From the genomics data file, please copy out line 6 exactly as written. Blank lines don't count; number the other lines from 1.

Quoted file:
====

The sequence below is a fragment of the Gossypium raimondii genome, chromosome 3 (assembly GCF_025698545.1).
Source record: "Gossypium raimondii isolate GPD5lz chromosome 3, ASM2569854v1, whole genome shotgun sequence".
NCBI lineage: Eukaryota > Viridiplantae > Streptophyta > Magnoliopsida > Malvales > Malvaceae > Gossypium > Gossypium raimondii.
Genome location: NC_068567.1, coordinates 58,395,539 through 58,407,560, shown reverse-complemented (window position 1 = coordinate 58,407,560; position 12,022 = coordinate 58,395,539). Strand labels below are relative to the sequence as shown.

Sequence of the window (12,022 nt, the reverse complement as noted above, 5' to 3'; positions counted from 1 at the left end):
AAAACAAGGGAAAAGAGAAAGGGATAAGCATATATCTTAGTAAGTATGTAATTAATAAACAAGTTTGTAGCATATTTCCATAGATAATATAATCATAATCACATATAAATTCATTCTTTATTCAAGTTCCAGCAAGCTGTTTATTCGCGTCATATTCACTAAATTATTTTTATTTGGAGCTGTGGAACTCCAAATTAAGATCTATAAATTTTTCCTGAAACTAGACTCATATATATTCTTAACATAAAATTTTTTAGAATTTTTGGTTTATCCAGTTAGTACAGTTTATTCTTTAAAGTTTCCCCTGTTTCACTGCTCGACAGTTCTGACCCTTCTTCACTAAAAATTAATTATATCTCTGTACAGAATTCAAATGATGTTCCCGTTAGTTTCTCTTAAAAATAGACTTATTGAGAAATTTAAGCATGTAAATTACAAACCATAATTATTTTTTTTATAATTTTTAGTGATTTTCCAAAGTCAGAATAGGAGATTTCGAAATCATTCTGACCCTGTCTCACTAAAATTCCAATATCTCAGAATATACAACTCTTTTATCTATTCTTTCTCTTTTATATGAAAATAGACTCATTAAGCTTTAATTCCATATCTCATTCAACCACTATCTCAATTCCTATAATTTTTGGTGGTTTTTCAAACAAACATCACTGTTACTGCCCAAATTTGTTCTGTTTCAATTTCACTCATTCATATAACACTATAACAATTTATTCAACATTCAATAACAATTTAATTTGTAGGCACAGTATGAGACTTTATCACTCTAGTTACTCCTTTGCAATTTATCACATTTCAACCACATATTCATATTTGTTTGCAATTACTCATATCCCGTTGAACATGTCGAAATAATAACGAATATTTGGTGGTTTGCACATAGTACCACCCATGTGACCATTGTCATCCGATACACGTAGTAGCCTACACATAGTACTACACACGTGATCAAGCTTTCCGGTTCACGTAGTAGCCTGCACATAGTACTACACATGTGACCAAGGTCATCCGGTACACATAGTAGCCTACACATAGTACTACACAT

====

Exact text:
AAAACAAGGGAAAAGAGAAAGGGATAAGCATATATCTTAGTAAGTATGTAATTAATAAACAAGTTTGTAGCATATTTCCATAGATAATATAATCATAATCACATATAAATTCATTCTTTATTCAAGTTCCAGCAAGCTGTTTATTCGCGTCATATTCACTAAATTATTTTTATTTGGAGCTGTGGAACTCCAAATTAAGATCTATAAATTTTTCCTGAAACTAGACTCATATATATTCTTAACATAAAATTTTTTAGAATTTTTGGTTTATCCAGTTAGTACAGTTTATTCTTTAAAGTTTCCCCTGTTTCACTGCTCGACAGTTCTGACCCTTCTTCACTAAAAATTAATTATATCTCTGTACAGAATTCAAATGATGTTCCCGTTAGTTTCTCTTAAAAATAGACTTATTGAGAAATTTAAGCATGTAAATTACAAACCATAATTATTTTTTTTATAATTTTTAGTGATTTTCCAAAGTCAGAATAGGAGATTTCGAAATCATTCTGACCCTGTCTCACTAAAATTCCAATATCTCAGAATATACAACTCTTTTATCTATTCTTTCTCTTTTATATGAAAATAGACTCATTAAGCTTTAATTCCATATCTCATTCAACCACTATCTCAATTCCTATAATTTTTGGTGGTTTTTCAAACAAACATCACTGTTACTGCCCAAATTTGTTCTGTTTCAATTTCACTCATTCATATAACACTATAACAATTTATTCAACATTCAATAACAATTTAATTTGTAGGCACAGTATGAGACTTTATCACTCTAGTTACTCCTTTGCAATTTATCACATTTCAACCACATATTCATATTTGTTTGCAATTACTCATATCCCGTTGAACATGTCGAAATAATAACGAATATTTGGTGGTTTGCACATAGTACCACCCATGTGACCATTGTCATCCGATACACGTAGTAGCCTACACATAGTACTACACACGTGATCAAGCTTTCCGGTTCACGTAGTAGCCTGCACATAGTACTACACATGTGACCAAGGTCATCCGGTACACATAGTAGCCTACACATAGTACTACACAT